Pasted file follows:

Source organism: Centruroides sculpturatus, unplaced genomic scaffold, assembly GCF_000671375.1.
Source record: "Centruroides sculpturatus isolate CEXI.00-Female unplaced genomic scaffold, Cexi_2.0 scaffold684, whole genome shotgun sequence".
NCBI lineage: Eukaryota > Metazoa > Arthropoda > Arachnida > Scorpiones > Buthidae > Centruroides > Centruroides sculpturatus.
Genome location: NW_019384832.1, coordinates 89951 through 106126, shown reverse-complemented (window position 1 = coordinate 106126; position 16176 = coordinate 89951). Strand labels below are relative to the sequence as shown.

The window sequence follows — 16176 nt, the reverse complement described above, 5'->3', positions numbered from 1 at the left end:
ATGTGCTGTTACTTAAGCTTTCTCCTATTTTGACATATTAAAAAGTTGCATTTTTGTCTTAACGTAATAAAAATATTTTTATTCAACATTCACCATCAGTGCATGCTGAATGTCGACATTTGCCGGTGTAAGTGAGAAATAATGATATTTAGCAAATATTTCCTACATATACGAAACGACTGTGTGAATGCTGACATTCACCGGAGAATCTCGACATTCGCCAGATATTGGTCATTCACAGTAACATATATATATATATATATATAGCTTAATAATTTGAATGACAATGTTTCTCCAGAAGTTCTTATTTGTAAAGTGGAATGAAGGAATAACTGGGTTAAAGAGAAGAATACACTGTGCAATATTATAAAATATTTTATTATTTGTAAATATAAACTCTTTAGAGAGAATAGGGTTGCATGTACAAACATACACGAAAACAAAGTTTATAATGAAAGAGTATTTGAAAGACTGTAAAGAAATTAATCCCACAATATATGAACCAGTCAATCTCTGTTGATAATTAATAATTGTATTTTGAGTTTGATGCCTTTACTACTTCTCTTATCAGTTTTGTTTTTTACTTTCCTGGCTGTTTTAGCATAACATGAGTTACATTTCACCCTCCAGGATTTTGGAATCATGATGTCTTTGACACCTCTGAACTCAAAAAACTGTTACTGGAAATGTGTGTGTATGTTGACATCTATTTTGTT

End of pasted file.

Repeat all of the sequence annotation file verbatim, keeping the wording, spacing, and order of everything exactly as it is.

Source organism: Centruroides sculpturatus, unplaced genomic scaffold, assembly GCF_000671375.1.
Source record: "Centruroides sculpturatus isolate CEXI.00-Female unplaced genomic scaffold, Cexi_2.0 scaffold684, whole genome shotgun sequence".
NCBI lineage: Eukaryota > Metazoa > Arthropoda > Arachnida > Scorpiones > Buthidae > Centruroides > Centruroides sculpturatus.
Genome location: NW_019384832.1, coordinates 89951 through 106126, shown reverse-complemented (window position 1 = coordinate 106126; position 16176 = coordinate 89951). Strand labels below are relative to the sequence as shown.

The window sequence follows — 16176 nt, the reverse complement described above, 5'->3', positions numbered from 1 at the left end:
ATGTGCTGTTACTTAAGCTTTCTCCTATTTTGACATATTAAAAAGTTGCATTTTTGTCTTAACGTAATAAAAATATTTTTATTCAACATTCACCATCAGTGCATGCTGAATGTCGACATTTGCCGGTGTAAGTGAGAAATAATGATATTTAGCAAATATTTCCTACATATACGAAACGACTGTGTGAATGCTGACATTCACCGGAGAATCTCGACATTCGCCAGATATTGGTCATTCACAGTAACATATATATATATATATATATAGCTTAATAATTTGAATGACAATGTTTCTCCAGAAGTTCTTATTTGTAAAGTGGAATGAAGGAATAACTGGGTTAAAGAGAAGAATACACTGTGCAATATTATAAAATATTTTATTATTTGTAAATATAAACTCTTTAGAGAGAATAGGGTTGCATGTACAAACATACACGAAAACAAAGTTTATAATGAAAGAGTATTTGAAAGACTGTAAAGAAATTAATCCCACAATATATGAACCAGTCAATCTCTGTTGATAATTAATAATTGTATTTTGAGTTTGATGCCTTTACTACTTCTCTTATCAGTTTTGTTTTTTACTTTCCTGGCTGTTTTAGCATAACATGAGTTACATTTCACCCTCCAGGATTTTGGAATCATGATGTCTTTGACACCTCTGAACTCAAAAAACTGTTACTGGAAATGTGTGTGTATGTTGACATCTATTTTGTT